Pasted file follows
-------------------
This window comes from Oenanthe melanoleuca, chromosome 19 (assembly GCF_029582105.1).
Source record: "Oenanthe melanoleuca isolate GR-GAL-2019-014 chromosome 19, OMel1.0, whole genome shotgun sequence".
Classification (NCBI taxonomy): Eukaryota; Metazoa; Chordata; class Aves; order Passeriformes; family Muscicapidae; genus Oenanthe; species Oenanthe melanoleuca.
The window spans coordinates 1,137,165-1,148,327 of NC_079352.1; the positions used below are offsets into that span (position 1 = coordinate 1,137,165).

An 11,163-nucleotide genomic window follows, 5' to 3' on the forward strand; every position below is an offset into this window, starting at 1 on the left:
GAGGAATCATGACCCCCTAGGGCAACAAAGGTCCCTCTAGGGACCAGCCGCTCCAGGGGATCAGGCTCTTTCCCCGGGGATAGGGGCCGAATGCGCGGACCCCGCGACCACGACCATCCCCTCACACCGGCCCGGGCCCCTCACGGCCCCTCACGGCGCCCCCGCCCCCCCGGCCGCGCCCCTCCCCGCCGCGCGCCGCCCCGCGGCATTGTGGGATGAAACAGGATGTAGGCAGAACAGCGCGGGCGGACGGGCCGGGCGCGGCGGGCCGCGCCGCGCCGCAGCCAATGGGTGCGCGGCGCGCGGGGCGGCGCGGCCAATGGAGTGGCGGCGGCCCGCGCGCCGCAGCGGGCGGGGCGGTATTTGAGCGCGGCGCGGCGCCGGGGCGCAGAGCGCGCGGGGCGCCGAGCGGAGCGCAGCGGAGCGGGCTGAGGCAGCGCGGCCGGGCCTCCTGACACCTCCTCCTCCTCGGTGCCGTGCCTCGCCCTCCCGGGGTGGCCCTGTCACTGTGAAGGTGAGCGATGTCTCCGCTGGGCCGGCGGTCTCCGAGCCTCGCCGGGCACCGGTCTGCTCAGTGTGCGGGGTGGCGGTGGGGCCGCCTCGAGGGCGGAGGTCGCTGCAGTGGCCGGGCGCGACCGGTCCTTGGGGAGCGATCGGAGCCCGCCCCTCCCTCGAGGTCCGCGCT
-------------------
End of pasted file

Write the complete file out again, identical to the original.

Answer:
This window comes from Oenanthe melanoleuca, chromosome 19 (assembly GCF_029582105.1).
Source record: "Oenanthe melanoleuca isolate GR-GAL-2019-014 chromosome 19, OMel1.0, whole genome shotgun sequence".
Classification (NCBI taxonomy): Eukaryota; Metazoa; Chordata; class Aves; order Passeriformes; family Muscicapidae; genus Oenanthe; species Oenanthe melanoleuca.
The window spans coordinates 1,137,165-1,148,327 of NC_079352.1; the positions used below are offsets into that span (position 1 = coordinate 1,137,165).

An 11,163-nucleotide genomic window follows, 5' to 3' on the forward strand; every position below is an offset into this window, starting at 1 on the left:
GAGGAATCATGACCCCCTAGGGCAACAAAGGTCCCTCTAGGGACCAGCCGCTCCAGGGGATCAGGCTCTTTCCCCGGGGATAGGGGCCGAATGCGCGGACCCCGCGACCACGACCATCCCCTCACACCGGCCCGGGCCCCTCACGGCCCCTCACGGCGCCCCCGCCCCCCCGGCCGCGCCCCTCCCCGCCGCGCGCCGCCCCGCGGCATTGTGGGATGAAACAGGATGTAGGCAGAACAGCGCGGGCGGACGGGCCGGGCGCGGCGGGCCGCGCCGCGCCGCAGCCAATGGGTGCGCGGCGCGCGGGGCGGCGCGGCCAATGGAGTGGCGGCGGCCCGCGCGCCGCAGCGGGCGGGGCGGTATTTGAGCGCGGCGCGGCGCCGGGGCGCAGAGCGCGCGGGGCGCCGAGCGGAGCGCAGCGGAGCGGGCTGAGGCAGCGCGGCCGGGCCTCCTGACACCTCCTCCTCCTCGGTGCCGTGCCTCGCCCTCCCGGGGTGGCCCTGTCACTGTGAAGGTGAGCGATGTCTCCGCTGGGCCGGCGGTCTCCGAGCCTCGCCGGGCACCGGTCTGCTCAGTGTGCGGGGTGGCGGTGGGGCCGCCTCGAGGGCGGAGGTCGCTGCAGTGGCCGGGCGCGACCGGTCCTTGGGGAGCGATCGGAGCCCGCCCCTCCCTCGAGGTCCGCGCT